Former Deputy Prime Minister Lord John Prescott grew up in Upton, Chester, from the age of 10 but went to Grange Secondary Modern School, Ellesmere Port, after failing the 11-plus exam that, had he passed, would have sent him to a more prestigious grammar school in his home city.
Here the Labour veteran explains why being labelled 'second best at such a young age still burns inside' and why he doesn't want other children to go through that experience as Prime Minister Theresa May plans for a new wave of grammars.
Love can be cruel. For an 11-year-old, break-ups can be devastating. We’d been forcibly separated. Not because we’d grown apart or even because there was someone else.
No. We parted because I wasn’t good enough to pass a test.
She’d managed to pass the 11-plus. I did not. I sent her a love letter pledging my undying love. She sent it back correcting my spelling and grammar mistakes.
It didn’t stop there. My dad Bert promised me and my brother Ray a bicycle if we got to a grammar school. Ray got the bike. I got a 20-mile bus trip to my secondary modern.
You might say so what? It didn’t stop me going on to become an MP and Deputy Prime Minister.
But I did both in spite of failing the 11-plus, not because of it.
Tony Blair promised our priorities were education, education, education. So as well as pushing to improve teaching standards, boost attainment and cut class sizes, we made the decision to ban new grammar schools.
Instead we introduced academies to replace failing schools. We brought in the brightest young teachers to work in our most challenged schools through Teach First, cut class sizes, introduced testing and boosted the curriculum.
And our London Challenge initiative to provide extra support for failing inner-city schools turned the capital from below average to one of the best-performing areas in the country.
So when I hear Theresa May wants to take us back to the day of telling 11-year-olds they’re failures, I get bloody angry.
Especially when her government has done more to dishearten teachers and demolish Labour’s educational successes. After record GCSE improvements under Labour, we’re now in decline.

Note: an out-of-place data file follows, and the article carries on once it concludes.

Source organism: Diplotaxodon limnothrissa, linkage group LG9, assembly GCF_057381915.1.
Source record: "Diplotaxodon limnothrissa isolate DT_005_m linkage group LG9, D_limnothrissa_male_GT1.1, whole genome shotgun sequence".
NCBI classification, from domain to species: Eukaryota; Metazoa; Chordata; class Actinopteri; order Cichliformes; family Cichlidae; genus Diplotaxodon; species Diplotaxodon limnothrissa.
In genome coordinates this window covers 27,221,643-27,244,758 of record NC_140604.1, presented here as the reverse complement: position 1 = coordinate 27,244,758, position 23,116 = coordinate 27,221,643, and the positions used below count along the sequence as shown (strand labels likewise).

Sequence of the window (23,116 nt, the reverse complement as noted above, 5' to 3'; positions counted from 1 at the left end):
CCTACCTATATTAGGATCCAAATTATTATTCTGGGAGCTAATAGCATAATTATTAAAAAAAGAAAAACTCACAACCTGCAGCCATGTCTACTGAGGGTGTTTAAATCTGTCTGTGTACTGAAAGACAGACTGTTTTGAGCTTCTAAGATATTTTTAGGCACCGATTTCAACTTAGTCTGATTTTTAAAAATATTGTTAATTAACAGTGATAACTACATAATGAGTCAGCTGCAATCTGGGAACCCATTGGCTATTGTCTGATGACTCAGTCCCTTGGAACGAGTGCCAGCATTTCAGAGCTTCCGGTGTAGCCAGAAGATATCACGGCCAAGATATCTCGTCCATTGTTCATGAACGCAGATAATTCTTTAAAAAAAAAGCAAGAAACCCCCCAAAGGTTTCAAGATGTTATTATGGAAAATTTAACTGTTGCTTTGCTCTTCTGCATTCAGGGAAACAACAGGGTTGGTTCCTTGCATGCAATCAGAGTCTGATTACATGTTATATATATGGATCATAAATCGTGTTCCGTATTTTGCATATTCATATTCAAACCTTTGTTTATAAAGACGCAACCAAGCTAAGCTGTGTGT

All because idealogues like Michael Gove pushed their own personal agendas, using our schools and kids like a social experiment.
Gove cut Labour’s Building Schools for the Future programme that was creating or refurbishing schools, reduced funding and diverted some of the money to his pet Free Schools. Schools set up in areas of excess free places. Now we know why. They’ll probably become grammars.
On top of that, the Tories cut the EMAs that encouraged young people to stay in post-16 learning, and trebled university tuition fees.
Gove famously said during the Brexit campaign that people had had enough of experts. It’s clear when it came to education, he was a dunce.
But May’s decision to bring back grammar schools makes Gove look like Einstein.
Not only does her own Education Secretary Justine Greening privately think it’s a bad idea. But experts – people we SHOULD listen to – say they entrench social division.
The Sutton Trust claims just 3% of pupils who go to the 163 grammar schools in England are on free school meals. That’s six times less than pupils who go to non-selective schools in the same area.
And 13% of grammar pupils actually came from private schools. They are five times more likely to be privately educated than come from a disadvantaged background. Grammars actually widen the gap in attainment between rich and poor pupils.
In London, where they don’t have grammar schools, the average pass rate of five GCSEs for kids on free school meals is 45%. In Kent, where they do, it’s just 27%.
No wonder the Chief Inspector of Schools Sir Michael Wilshaw warns: “We will fail as a nation if only the top 15 to 20% of children achieve well in school.”
Our children deserve encouragement as they grow, not told they’re a failure at 11. Some of us are late bloomers. I ended up studying at sea, and getting an economics degree from Hull University.
I wanted to prove that those who judged me at 11 were wrong.
The anger I felt when I was told I was second best at such a young age still burns inside. I don’t want other kids to go through that.
There is no evidence it reduces inequality. In fact it increases it. The grammar school system is social and educational apartheid.
Before May, the only other party backing the return of grammar schools was UKIP. The Nasty Party is well and truly back.